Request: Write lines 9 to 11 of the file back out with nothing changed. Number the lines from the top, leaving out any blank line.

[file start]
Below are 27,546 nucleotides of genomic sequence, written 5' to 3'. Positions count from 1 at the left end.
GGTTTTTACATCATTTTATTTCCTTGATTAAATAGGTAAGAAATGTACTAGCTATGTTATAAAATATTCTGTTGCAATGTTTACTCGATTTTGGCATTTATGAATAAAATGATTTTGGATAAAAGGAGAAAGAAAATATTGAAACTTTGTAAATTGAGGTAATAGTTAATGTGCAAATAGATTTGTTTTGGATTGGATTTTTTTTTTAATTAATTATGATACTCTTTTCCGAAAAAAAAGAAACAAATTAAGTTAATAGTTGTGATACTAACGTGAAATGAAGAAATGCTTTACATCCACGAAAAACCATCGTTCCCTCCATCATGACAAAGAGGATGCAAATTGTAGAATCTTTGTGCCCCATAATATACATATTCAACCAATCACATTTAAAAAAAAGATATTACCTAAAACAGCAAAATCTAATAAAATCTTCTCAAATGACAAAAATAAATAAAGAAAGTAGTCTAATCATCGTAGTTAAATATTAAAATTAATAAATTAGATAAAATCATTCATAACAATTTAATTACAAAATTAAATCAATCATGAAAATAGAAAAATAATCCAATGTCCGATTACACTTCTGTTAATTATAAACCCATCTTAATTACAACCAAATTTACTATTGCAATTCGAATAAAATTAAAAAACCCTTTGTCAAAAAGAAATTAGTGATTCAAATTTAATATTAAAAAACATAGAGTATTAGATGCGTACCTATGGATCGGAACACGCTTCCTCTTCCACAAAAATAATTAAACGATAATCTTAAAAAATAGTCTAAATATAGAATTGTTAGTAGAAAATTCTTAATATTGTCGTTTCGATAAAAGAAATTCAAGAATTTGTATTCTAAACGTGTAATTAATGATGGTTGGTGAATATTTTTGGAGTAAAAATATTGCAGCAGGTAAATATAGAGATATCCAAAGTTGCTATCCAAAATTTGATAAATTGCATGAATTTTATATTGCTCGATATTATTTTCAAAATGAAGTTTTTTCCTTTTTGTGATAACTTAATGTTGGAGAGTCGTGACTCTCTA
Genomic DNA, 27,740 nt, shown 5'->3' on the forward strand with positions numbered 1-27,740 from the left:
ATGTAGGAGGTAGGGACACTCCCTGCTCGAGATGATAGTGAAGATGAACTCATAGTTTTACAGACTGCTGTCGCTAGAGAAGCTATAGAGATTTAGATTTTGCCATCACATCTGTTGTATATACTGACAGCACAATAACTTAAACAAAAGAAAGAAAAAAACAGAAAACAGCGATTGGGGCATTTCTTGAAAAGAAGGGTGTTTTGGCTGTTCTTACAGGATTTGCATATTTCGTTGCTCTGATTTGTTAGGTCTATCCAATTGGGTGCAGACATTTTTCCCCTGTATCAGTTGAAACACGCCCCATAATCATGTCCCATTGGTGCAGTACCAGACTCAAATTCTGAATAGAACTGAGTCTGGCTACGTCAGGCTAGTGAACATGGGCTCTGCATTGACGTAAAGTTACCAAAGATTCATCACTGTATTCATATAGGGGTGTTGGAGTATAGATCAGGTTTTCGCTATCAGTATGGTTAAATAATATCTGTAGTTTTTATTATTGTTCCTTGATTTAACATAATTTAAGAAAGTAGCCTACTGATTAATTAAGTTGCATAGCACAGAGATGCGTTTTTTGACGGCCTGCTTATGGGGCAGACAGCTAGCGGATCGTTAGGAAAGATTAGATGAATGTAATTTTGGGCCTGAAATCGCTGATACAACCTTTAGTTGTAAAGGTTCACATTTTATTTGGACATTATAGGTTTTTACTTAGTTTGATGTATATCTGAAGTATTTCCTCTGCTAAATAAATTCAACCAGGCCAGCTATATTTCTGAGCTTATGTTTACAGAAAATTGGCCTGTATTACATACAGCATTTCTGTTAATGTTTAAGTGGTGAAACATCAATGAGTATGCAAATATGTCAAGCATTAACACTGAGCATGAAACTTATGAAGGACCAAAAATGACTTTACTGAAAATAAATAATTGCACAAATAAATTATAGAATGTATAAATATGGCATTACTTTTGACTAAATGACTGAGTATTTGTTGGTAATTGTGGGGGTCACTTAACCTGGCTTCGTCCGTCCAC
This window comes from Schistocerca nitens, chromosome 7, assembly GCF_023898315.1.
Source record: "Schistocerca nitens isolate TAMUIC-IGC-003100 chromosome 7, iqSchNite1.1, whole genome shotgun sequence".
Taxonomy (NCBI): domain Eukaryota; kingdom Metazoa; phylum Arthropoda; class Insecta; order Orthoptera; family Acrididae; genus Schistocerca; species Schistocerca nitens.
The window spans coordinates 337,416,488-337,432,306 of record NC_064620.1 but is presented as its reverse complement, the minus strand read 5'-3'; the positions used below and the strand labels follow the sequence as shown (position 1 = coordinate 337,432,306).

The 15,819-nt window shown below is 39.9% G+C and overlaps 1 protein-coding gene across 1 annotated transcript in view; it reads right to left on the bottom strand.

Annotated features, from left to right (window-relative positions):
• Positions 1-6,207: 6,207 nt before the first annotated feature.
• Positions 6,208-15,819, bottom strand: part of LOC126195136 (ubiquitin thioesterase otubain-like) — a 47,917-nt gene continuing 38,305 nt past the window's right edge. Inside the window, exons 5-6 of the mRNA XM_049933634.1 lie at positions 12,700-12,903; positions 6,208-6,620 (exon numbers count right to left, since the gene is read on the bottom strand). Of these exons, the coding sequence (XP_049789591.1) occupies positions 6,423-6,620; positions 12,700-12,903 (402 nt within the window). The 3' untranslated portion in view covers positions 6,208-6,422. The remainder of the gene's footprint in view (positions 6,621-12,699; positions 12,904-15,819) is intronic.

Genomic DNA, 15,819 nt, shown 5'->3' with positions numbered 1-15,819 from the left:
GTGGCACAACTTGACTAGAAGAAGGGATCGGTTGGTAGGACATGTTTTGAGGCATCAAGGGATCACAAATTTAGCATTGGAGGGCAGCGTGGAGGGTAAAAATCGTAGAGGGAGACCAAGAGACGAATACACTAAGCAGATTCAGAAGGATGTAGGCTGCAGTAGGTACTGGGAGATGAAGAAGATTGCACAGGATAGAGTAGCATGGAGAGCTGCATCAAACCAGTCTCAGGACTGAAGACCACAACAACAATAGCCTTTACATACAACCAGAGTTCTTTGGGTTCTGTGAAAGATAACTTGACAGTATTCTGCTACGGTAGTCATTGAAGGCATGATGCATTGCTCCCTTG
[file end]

The 15,819-nt window shown below is 39.9% G+C and overlaps 1 protein-coding gene across 1 annotated transcript in view; it reads right to left on the bottom strand.

Annotated features, from left to right (window-relative positions):
• Positions 1-6,207: 6,207 nt before the first annotated feature.